There are also the venues that sustainability and the circular economy has been embedded. The construction of the Wales Millennium Centre used  2,000 tonnes of recycled Welsh slate, reclaimed from waste spoils for the exterior of the building. Tom Harper, director at Unusual Rigging and leading exponent of the circular economy has developed a  list of suggestions on how his company incorporates circularity, such as ensuring unwanted resources taken from stripped out theatres are repurposed and used in new settings. 

Companies such as DRESD, based in the Vale of Glamorgan who specialise in circular solutions for the waste streams developed in the creative industries; particularly film, TV and commercial events also play a valuable role. They provide a service that aims for a full circle of reuse, which includes storing, reusing and upcycling set elements to reduce waste within the industry. The company reclaims previously used sets, props and waste materials that would otherwise be disposed of and ensure they are used on future productions. This reuse of materials that would previously have been disposed of or destroyed, saves both money and resources. As well as supporting reuse and waste reduction, the service also demonstrates creativity and initiative in crafting effective props and sets from upcycled materials. The use of reused sets can be a form of entertainment in itself, YouTube is full of examples of sets and locations used time and again on old films.

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And Then There Were None, a 1974 adaptation of Agatha Christie’s best-selling novel of the same name.

There are also numerous instances of movies reusing footage from other films.  It doesn’t stop there, even film scripts have been reused. Apart from changing the location from a snow mountain chalet in the Alps to a plush hotel in a desert in Iran, the director Harry Allan Tower’s 1974 film adaptation of the Agatha Christie mystery novel And Then There Were None, recycled the entire script, from an earlier 1965 film he had previously directed. However, perhaps the most famous piece of reuse in cinema is the sound effect known as the Wilhelm scream which has appeared in hundreds of films from the ’50s to now.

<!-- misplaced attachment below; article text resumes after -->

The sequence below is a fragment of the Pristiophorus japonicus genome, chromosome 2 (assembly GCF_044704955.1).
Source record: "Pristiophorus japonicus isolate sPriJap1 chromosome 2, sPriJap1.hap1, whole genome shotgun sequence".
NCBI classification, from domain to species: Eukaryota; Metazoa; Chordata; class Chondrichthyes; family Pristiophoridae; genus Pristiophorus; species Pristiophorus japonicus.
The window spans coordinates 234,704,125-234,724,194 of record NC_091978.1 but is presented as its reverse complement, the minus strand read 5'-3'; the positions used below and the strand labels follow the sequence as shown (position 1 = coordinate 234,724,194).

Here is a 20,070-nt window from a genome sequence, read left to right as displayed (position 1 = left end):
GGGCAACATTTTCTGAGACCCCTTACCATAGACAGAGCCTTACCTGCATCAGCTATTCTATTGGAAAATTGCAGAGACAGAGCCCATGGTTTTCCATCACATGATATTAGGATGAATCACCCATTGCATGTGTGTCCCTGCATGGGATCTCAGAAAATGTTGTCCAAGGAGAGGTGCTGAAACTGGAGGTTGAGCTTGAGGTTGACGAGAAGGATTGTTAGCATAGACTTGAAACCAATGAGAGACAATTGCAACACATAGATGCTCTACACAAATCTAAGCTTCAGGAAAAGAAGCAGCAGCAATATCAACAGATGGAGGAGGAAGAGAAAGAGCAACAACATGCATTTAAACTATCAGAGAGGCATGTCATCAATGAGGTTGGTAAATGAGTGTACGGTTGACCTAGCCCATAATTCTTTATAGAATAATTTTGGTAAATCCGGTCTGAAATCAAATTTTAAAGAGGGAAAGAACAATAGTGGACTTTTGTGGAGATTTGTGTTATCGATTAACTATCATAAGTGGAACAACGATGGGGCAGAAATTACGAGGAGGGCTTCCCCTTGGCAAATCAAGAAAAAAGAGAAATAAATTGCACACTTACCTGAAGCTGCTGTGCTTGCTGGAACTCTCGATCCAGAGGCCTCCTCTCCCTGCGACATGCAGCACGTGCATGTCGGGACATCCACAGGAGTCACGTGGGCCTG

There are many other examples of the circular economy in action in theatre and film and importantly plenty of opportunities to save money and the planet. We all recognise that governments, businesses and individuals all need to take urgent action to tackle the environmental and climate emergency we face. At the heart of this environmental crisis is our production and consumption system which continues to extract more resources from our earth and at a faster pace than nature can replace them. The circular economy is a  direct response to resource scarcity and the present linear economy, which involves the process of obtaining raw materials for manufacture transforming them into products that are distributed and purchased by consumers who end up throwing them away as waste. Theatres and films can by adopting the circular economy in the buildings, sets and productions support their sustainability ambitions and play their role in reducing and recirculating finite natural resources.

Our future depends on us protecting our environment and delivering a green recovery in response to the pandemic. To achieve this, we need to engage the public in understanding and supporting the issues and ways they can be addressed sustainably. Perhaps the last word in this series of articles should be a quote from the Art & Humanities Entrepreneurship Hub:

‘How do we as a society tackle the problem of achieving sustainability?  That is the biggest long-term question facing us right now. The answer could be the ‘Circular Economy’, and the people to implement it are the non-linear creative thinkers of the Arts and Humanities’.

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In the first article of this series, Brian Royson Mayne introduces the subject and discusses the origin of the circular economy and how it is being defined today


Brian Royson Mayne is a fellow of both the Royal Society of Arts and Chartered Institution of Wastes Management. He is a Chartered Environmentalist with extensive experience of working within the Circular Economy this has involved business development, providing advice to SMEs and Social Enterprises.